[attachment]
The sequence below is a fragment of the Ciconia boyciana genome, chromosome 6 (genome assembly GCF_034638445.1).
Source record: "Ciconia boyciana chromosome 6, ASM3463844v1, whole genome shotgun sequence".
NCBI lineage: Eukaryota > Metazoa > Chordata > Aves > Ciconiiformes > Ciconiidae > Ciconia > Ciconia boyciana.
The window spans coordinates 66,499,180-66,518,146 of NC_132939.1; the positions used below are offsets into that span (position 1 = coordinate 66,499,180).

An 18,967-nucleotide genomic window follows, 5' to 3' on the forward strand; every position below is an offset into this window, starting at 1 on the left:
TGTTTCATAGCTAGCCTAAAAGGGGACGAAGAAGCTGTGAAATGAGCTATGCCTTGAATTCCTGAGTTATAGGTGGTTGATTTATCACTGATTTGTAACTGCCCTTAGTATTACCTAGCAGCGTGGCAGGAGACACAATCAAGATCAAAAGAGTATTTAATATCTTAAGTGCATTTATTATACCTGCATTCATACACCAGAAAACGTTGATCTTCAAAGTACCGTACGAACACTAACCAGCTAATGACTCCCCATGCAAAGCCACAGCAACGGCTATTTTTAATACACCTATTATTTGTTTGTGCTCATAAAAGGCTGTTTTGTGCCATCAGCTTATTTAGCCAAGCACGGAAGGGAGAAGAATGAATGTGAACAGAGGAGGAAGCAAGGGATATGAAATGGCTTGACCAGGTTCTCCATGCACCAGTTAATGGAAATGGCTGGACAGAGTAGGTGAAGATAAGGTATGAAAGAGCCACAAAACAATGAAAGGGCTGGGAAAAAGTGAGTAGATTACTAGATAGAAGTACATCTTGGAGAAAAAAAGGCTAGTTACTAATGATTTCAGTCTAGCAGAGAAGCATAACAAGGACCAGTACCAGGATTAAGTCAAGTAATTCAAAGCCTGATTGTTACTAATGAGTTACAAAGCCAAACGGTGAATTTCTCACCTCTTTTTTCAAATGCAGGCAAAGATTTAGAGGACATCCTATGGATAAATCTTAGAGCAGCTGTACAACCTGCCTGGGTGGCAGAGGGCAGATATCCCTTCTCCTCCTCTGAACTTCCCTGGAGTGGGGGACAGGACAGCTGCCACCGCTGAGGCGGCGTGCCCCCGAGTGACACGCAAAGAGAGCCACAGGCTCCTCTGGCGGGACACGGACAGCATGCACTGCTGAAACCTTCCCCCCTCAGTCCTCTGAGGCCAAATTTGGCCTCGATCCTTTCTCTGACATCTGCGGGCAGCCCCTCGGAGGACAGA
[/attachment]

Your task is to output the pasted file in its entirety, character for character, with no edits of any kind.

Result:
The sequence below is a fragment of the Ciconia boyciana genome, chromosome 6 (genome assembly GCF_034638445.1).
Source record: "Ciconia boyciana chromosome 6, ASM3463844v1, whole genome shotgun sequence".
NCBI lineage: Eukaryota > Metazoa > Chordata > Aves > Ciconiiformes > Ciconiidae > Ciconia > Ciconia boyciana.
The window spans coordinates 66,499,180-66,518,146 of NC_132939.1; the positions used below are offsets into that span (position 1 = coordinate 66,499,180).

An 18,967-nucleotide genomic window follows, 5' to 3' on the forward strand; every position below is an offset into this window, starting at 1 on the left:
TGTTTCATAGCTAGCCTAAAAGGGGACGAAGAAGCTGTGAAATGAGCTATGCCTTGAATTCCTGAGTTATAGGTGGTTGATTTATCACTGATTTGTAACTGCCCTTAGTATTACCTAGCAGCGTGGCAGGAGACACAATCAAGATCAAAAGAGTATTTAATATCTTAAGTGCATTTATTATACCTGCATTCATACACCAGAAAACGTTGATCTTCAAAGTACCGTACGAACACTAACCAGCTAATGACTCCCCATGCAAAGCCACAGCAACGGCTATTTTTAATACACCTATTATTTGTTTGTGCTCATAAAAGGCTGTTTTGTGCCATCAGCTTATTTAGCCAAGCACGGAAGGGAGAAGAATGAATGTGAACAGAGGAGGAAGCAAGGGATATGAAATGGCTTGACCAGGTTCTCCATGCACCAGTTAATGGAAATGGCTGGACAGAGTAGGTGAAGATAAGGTATGAAAGAGCCACAAAACAATGAAAGGGCTGGGAAAAAGTGAGTAGATTACTAGATAGAAGTACATCTTGGAGAAAAAAAGGCTAGTTACTAATGATTTCAGTCTAGCAGAGAAGCATAACAAGGACCAGTACCAGGATTAAGTCAAGTAATTCAAAGCCTGATTGTTACTAATGAGTTACAAAGCCAAACGGTGAATTTCTCACCTCTTTTTTCAAATGCAGGCAAAGATTTAGAGGACATCCTATGGATAAATCTTAGAGCAGCTGTACAACCTGCCTGGGTGGCAGAGGGCAGATATCCCTTCTCCTCCTCTGAACTTCCCTGGAGTGGGGGACAGGACAGCTGCCACCGCTGAGGCGGCGTGCCCCCGAGTGACACGCAAAGAGAGCCACAGGCTCCTCTGGCGGGACACGGACAGCATGCACTGCTGAAACCTTCCCCCCTCAGTCCTCTGAGGCCAAATTTGGCCTCGATCCTTTCTCTGACATCTGCGGGCAGCCCCTCGGAGGACAGA